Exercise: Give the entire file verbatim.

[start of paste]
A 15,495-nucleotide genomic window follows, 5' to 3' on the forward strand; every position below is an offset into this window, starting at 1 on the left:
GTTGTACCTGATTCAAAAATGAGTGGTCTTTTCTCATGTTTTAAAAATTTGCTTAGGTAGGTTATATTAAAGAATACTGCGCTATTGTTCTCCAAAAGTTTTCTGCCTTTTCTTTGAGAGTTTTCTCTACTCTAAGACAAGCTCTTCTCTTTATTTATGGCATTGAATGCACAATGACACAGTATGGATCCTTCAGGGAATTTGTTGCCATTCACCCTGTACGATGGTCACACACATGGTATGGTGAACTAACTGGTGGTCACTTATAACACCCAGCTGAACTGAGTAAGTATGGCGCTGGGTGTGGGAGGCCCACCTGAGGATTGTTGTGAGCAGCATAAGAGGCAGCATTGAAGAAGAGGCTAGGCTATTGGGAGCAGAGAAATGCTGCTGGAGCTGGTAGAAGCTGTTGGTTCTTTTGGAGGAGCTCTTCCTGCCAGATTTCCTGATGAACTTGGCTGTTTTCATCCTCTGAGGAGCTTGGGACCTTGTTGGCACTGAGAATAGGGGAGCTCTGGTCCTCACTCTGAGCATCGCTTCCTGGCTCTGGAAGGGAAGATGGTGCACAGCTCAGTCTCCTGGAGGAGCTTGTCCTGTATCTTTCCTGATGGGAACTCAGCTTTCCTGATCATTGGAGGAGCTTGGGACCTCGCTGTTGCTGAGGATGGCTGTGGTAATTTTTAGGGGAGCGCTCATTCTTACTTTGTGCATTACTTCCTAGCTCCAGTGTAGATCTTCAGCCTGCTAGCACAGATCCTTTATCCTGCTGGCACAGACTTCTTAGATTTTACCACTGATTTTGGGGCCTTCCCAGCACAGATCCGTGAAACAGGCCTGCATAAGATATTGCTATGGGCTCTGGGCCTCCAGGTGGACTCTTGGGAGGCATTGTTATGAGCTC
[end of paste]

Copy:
A 15,495-nucleotide genomic window follows, 5' to 3' on the forward strand; every position below is an offset into this window, starting at 1 on the left:
GTTGTACCTGATTCAAAAATGAGTGGTCTTTTCTCATGTTTTAAAAATTTGCTTAGGTAGGTTATATTAAAGAATACTGCGCTATTGTTCTCCAAAAGTTTTCTGCCTTTTCTTTGAGAGTTTTCTCTACTCTAAGACAAGCTCTTCTCTTTATTTATGGCATTGAATGCACAATGACACAGTATGGATCCTTCAGGGAATTTGTTGCCATTCACCCTGTACGATGGTCACACACATGGTATGGTGAACTAACTGGTGGTCACTTATAACACCCAGCTGAACTGAGTAAGTATGGCGCTGGGTGTGGGAGGCCCACCTGAGGATTGTTGTGAGCAGCATAAGAGGCAGCATTGAAGAAGAGGCTAGGCTATTGGGAGCAGAGAAATGCTGCTGGAGCTGGTAGAAGCTGTTGGTTCTTTTGGAGGAGCTCTTCCTGCCAGATTTCCTGATGAACTTGGCTGTTTTCATCCTCTGAGGAGCTTGGGACCTTGTTGGCACTGAGAATAGGGGAGCTCTGGTCCTCACTCTGAGCATCGCTTCCTGGCTCTGGAAGGGAAGATGGTGCACAGCTCAGTCTCCTGGAGGAGCTTGTCCTGTATCTTTCCTGATGGGAACTCAGCTTTCCTGATCATTGGAGGAGCTTGGGACCTCGCTGTTGCTGAGGATGGCTGTGGTAATTTTTAGGGGAGCGCTCATTCTTACTTTGTGCATTACTTCCTAGCTCCAGTGTAGATCTTCAGCCTGCTAGCACAGATCCTTTATCCTGCTGGCACAGACTTCTTAGATTTTACCACTGATTTTGGGGCCTTCCCAGCACAGATCCGTGAAACAGGCCTGCATAAGATATTGCTATGGGCTCTGGGCCTCCAGGTGGACTCTTGGGAGGCATTGTTATGAGCTC